By NEIL HARTNELL
Tribune Business Editor
The Bahamian private sector wants to see a ‘five-year Plan’ for how National Health Insurance (NHI) will be funded, after Prime Minister Perry Christie ensured “catastrophe” was avoided.
Edison Sumner, the Bahamas Chamber of Commerce and Employers Confederation’s (BCCEC) chief executive, said that while the Government’s ‘phased’ approach to NHI was welcome, the business community wanted to know how the scheme will be financed in the medium to long-term so it can make advance preparations.
Prime Minister Perry Christie, at least for the moment, eased private sector fears when he announced in the Budget communication that NHI would be implemented in a manner that was “practical and affordable”.
Pledging that no new or increased taxes would be needed to finance the scheme in the short-term, Mr Christie also promised that NHI would be introduced via a ‘phased’ approach that matched new healthcare services would the country’s ability to afford them.
“We’re glad the Government has decided to do it as a phased-in approach, because if they out this in completely from day one, it would have been a catastrophe,” Mr Sumner told Tribune Business.
He also backed the Prime Minister’s pledge to work with private health insurers, and physicians and healthcare professionals, on the design and implementation of NHI as “a good thing and a step in the right direction”.
Mr Sumner added, though, that despite the positives stemming from the Prime Minister’s remarks, there remained several NHI-related questions that needed answering.
“Despite the fact it’s going to be phased in, we still need to look at what phase one entails, and if they’re re-purposing funds they are currently using that are now earmarked for NHI,” he told Tribune Business.
“We’d like to be fairly involved in the process, and know how the phasing works. We’d like to know over a five-year period how NHI will ultimately be funded so that the private sector and employers can prepare for any eventuality.”
The 2015-2016 Budget indicates that the Government is initially financing NHI via an extra $60 million allocation, plus the regular $200 million-plus it grants to the Public Hospitals Authority (PHA).
The Budget ‘line item’ for NHI shows $274 million for 2015-2016. The extra $60 million allocation is projected to be repeated over the next two Budget cycles, implying that the Government is spending $180 million over a three-year period to strengthen the existing public sector health system and its infrastructure in readiness for NHI.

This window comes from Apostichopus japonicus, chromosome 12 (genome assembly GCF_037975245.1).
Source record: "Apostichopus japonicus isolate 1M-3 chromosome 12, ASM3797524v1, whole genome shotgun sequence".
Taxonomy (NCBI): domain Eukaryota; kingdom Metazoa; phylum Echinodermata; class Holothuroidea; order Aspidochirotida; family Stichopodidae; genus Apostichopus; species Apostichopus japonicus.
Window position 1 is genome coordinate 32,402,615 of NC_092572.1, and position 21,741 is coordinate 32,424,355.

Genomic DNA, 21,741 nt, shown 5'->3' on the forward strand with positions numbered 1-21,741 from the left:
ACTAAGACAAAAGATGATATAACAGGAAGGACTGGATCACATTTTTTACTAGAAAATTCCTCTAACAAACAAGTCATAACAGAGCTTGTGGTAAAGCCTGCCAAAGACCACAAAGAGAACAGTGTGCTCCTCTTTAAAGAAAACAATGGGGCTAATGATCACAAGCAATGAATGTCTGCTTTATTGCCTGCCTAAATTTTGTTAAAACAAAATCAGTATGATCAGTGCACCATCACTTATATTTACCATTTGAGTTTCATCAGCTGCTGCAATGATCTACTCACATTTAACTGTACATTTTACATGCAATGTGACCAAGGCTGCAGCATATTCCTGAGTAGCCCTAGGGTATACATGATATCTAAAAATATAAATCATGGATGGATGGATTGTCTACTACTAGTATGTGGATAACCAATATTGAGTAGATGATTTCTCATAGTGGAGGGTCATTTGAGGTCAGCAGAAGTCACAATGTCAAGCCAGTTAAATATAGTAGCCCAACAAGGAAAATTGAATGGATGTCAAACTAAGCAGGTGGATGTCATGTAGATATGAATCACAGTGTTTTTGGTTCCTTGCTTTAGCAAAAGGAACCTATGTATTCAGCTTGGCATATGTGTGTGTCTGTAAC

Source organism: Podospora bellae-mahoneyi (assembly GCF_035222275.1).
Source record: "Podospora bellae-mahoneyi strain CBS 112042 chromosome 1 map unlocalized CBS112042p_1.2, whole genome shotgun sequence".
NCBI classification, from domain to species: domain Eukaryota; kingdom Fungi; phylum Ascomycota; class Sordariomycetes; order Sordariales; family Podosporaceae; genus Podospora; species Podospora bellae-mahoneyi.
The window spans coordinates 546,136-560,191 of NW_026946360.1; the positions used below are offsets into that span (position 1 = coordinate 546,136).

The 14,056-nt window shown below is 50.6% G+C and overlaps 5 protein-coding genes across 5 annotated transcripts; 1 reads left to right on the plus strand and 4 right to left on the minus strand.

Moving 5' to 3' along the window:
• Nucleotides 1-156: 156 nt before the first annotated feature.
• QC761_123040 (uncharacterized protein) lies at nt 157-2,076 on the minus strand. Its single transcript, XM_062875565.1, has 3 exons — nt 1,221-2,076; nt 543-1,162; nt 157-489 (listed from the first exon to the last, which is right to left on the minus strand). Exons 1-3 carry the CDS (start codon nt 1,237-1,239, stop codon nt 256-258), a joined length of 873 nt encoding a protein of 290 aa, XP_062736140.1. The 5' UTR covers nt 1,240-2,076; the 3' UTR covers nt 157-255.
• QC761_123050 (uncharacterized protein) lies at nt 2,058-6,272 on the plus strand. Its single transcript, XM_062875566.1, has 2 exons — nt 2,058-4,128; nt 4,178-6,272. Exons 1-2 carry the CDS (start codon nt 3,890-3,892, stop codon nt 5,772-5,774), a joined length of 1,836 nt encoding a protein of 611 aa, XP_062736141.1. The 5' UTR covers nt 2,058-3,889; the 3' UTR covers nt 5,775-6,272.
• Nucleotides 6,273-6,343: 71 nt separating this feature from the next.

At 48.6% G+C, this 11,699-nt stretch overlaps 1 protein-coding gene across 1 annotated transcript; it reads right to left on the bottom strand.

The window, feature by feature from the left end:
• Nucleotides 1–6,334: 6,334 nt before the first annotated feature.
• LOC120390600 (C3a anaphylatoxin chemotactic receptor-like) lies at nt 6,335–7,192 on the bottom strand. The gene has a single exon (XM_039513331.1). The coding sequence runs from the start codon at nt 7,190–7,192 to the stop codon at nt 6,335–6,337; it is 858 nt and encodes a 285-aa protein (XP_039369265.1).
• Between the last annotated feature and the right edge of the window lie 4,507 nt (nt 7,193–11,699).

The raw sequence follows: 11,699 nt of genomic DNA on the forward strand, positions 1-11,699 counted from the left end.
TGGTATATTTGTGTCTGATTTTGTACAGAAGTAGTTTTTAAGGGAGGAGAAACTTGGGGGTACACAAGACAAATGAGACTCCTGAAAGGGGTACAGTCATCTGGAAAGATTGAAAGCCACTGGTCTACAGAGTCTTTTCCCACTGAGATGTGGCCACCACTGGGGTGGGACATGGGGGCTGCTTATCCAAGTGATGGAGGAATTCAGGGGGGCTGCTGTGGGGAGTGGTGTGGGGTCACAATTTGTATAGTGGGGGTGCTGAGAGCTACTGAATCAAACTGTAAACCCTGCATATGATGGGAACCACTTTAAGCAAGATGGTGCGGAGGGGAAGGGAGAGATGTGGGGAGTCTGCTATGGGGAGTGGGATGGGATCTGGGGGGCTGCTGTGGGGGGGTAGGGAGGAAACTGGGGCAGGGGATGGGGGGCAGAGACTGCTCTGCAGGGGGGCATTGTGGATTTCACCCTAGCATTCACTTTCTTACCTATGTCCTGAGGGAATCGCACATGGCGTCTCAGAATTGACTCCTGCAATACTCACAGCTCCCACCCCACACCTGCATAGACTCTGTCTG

Mr Sumner expressed hope that the Government may realise cost savings and efficiencies “if they can consolidate the three to four health systems in the country, and be able to use resources to strengthen and improve the current infrastructure, which has to be done before NHI is implemented”.
The Prime Minister had previously dropped several hints that the Government was unlikely to go with a full-blown NHI plan from its January 1, 2016, implementation day due to the impact this was likely to have on an economy still grappling with Value-Added Tax (VAT).
The Government’s Costa Rican-based consultants, Sanigest Internacional, had given the Christie administration three NHI options, ranging in price from $362 million to $505 million and $633 million, depending on the breadth of the benefits package to be offered.
But the Bahamas Insurance Association (BIA) warned that based on claims and membership data submitted by five of its health insurer members, the figures provided by Sanigest were likely a gross underestimate of NHI’s ultimate cost, and the burden it will impose on working Bahamians and their employers.
Even excluding illegal immigrants, the BIA said: “The health industry believes that Sanigest’s NHI cost estimates may be as much as a third below the actual cost - a significant difference of some $300 million.
“Based on our analysis of insurance industry data and administrative costs for the National Insurance Board (NIB) in 2011 and 2012, we have estimated that the Government’s proposal will cost between $895 million and $965 million to implement, with the higher number being the cost to cover the entire population.”
The BIA pointed out that total Bahamian healthcare spending in 2013 was $810 million or 9.7 per cent of gross domestic product (GDP), and added that the Sanigest financial estimates were “too low” even if provider fees were controlled.